Clam Digger’s Seafood expands with new multi-purpose room

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By Laura Enderson


Intern Writer

    Clam Digger’s Seafood on Bridge Street offers Bedford something unique. Fresh seafood and three different areas to enjoy, with a different feel to each one.
    “Each room in the place has its own personality,” owner Tina Guley said. “You get a wide variety of choices.”
    The front restaurant has a true seaside feel to it, brightly lit, and decorated in blue and white. Small tables line the walls for people to grab a bite for lunch or dinner.
    In the back of Clam Digger’s, there is a small pub. It has a bar that offers plenty of local Virginia and North Carolina beers and wines. In contrast to the front of the restaurant, the pub has a more classic, intimate feel to it, softly lit and decorated with memorabilia.  
    As a recent add-on, the spacious bar and game room is decorated in browns and blacks, creating a pleasant, casual atmosphere. It is also decorated with various memorabilia and soft lights hang from the taller ceilings. Along with more tables, there is a pool table, darts and stage for live entertainment on the weekends.
    “It’s a fun place to be,” Guley said.
    The new add-on was a decision Guley and her husband, Hal, made after months of heavy business.
    “We decided that we were doing a stellar business, so we’d expand,” Guley said. “We just needed more room.”
    The new section of the building opened on Friday, April 13, and according to Guley, is packed on the weekends.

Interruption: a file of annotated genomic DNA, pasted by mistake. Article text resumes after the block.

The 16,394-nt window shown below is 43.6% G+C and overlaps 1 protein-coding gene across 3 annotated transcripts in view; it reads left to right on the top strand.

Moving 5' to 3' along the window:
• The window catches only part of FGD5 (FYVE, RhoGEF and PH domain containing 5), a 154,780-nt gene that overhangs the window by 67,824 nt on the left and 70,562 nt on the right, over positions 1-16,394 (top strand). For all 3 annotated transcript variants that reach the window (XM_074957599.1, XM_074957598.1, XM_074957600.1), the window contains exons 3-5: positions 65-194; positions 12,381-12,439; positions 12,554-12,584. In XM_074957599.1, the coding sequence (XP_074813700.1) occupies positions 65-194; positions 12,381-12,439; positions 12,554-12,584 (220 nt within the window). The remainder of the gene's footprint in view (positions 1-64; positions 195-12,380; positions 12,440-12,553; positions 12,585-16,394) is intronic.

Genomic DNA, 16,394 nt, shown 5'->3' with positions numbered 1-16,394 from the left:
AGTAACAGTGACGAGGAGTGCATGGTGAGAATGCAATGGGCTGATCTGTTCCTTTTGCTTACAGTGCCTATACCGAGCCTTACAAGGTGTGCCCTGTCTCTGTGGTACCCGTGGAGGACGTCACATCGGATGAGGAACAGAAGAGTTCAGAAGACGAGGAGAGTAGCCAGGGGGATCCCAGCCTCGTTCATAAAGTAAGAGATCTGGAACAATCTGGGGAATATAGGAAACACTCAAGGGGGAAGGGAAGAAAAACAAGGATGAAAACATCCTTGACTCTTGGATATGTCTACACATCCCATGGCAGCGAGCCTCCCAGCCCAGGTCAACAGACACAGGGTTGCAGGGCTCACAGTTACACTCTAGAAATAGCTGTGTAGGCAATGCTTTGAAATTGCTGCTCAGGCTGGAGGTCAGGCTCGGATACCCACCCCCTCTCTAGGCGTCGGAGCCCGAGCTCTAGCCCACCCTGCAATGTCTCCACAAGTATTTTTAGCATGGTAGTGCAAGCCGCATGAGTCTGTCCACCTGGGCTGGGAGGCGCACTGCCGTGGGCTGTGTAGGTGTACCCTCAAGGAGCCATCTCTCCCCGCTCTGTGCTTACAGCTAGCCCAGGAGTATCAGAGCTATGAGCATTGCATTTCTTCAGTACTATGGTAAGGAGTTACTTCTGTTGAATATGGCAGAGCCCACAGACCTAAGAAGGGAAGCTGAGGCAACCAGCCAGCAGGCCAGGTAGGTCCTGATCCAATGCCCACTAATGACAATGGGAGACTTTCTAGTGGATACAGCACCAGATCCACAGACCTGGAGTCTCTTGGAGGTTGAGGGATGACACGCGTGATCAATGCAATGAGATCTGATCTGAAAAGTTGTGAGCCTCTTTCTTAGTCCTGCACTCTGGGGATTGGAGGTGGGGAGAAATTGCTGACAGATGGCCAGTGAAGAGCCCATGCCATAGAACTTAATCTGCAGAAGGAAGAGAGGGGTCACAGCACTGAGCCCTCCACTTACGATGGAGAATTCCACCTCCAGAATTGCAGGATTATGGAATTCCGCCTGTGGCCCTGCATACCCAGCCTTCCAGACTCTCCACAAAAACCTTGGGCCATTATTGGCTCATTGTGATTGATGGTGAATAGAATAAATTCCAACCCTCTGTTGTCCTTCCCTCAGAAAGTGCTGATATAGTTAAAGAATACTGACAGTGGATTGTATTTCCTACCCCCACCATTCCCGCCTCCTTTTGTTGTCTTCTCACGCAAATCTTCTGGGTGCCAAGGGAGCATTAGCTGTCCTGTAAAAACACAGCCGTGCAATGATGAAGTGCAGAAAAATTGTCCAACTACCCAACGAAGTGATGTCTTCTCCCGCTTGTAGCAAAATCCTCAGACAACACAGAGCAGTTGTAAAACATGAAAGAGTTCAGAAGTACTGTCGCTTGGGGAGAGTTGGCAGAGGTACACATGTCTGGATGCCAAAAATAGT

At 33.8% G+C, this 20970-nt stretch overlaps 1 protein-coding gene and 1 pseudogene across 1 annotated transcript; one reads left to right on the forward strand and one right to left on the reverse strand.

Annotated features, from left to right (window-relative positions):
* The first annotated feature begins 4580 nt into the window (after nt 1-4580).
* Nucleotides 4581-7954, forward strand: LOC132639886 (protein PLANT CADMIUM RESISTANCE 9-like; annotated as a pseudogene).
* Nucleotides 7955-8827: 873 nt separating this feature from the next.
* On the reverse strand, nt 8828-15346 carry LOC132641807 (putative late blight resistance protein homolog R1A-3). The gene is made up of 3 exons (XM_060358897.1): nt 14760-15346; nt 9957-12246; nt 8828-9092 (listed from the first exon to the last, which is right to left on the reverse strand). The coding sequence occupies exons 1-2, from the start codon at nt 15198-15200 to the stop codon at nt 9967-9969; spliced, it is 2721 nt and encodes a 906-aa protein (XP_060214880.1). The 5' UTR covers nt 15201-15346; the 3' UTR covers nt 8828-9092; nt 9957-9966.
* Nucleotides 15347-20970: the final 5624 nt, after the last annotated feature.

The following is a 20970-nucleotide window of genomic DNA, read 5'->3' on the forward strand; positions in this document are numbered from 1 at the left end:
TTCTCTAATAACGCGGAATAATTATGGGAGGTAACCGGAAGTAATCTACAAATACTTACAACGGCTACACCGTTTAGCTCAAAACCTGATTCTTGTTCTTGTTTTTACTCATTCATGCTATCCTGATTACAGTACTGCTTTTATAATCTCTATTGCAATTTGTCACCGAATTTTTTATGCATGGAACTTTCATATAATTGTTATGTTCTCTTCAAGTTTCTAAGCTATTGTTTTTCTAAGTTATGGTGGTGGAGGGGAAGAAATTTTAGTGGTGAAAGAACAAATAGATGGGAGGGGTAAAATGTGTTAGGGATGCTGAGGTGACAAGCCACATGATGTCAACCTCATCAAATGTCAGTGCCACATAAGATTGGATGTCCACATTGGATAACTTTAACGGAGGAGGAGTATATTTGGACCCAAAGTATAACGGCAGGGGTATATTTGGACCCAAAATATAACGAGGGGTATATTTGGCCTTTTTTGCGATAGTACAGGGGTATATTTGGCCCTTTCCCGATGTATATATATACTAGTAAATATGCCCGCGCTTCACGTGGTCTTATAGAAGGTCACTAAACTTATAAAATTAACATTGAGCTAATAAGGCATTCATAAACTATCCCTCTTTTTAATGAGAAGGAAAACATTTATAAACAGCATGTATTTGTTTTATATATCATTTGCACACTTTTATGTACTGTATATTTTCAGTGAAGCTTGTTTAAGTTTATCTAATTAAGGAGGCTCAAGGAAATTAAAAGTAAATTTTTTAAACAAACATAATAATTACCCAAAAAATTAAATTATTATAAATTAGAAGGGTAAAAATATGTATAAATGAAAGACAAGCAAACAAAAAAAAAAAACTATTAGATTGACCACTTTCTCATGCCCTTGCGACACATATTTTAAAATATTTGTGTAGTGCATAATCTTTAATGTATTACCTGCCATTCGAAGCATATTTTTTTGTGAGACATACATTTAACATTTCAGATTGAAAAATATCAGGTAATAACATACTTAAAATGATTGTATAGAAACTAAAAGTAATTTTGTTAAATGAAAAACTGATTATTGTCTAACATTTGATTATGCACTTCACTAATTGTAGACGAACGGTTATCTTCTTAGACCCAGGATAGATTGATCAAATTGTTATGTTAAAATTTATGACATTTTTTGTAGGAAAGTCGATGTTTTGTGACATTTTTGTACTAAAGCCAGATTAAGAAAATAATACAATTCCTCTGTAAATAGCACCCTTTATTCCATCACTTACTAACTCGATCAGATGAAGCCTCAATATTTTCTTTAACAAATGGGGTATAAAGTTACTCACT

The game room used to be the D Reynolds clothing store, which closed in December. With Store Manager Ruth Crouch’s permission, Guley left the D Reynolds signs up.
    Open Tuesday- Thursday 5-9 p.m. and Friday- Saturday 11:30 a.m.- 10 p.m., Clam Digger’s offers a fresh seafood market, including seasonal items, sandwiches, appetizers and local drinks.
    “What we pride ourself on is that our seafood is fresh,” Guley said. “Nothing is frozen. Nothing is pre-made.”
    Guley said she feels that Clam Digger’s offers more healthy eating.
    “We are probably one of the only places that doesn’t have a deep fat fryer,” she said.
    Clam Digger’s tends to draw a more mature crowd, Guley said, but it is never lacking in entertainment. Guley brings in live music sporadically, mainly on weekends. At first, she planned to bring in different kinds of bands, but now she sticks to mostly acoustic, smaller bands.
    “It was too loud,” Guley said. “You couldn’t talk.”
    Guley wasn’t discouraged though. She simply adjusted the type of music she brought in.
    “When it’s new, you have to try something before you can tell what works,” she said.
    When they opened the new room, Guley said she printed more copies of the menu, but didn’t add anything new. But she adjusts the menu at the beginning of each year, often adding something new for people to order.
    “We have a lot of different things to offer,” Guley said.
    Clam diggers has a fresh seafood market, where people can pick out their own seafood and it can be cooked in the restaurant or can be taken home to be cooked. The market always offers the same seafood as the menu.
    All of Guley’s seafood comes from two small Virginia based seafood companies. She gets two deliveries a week from both companies. Guley said the fish she buys comes directly off the dock,  except for a few kinds, like catfish or rainbow trout, which are farm-raised. She only buys domestic fish; the salmon comes from Alaska.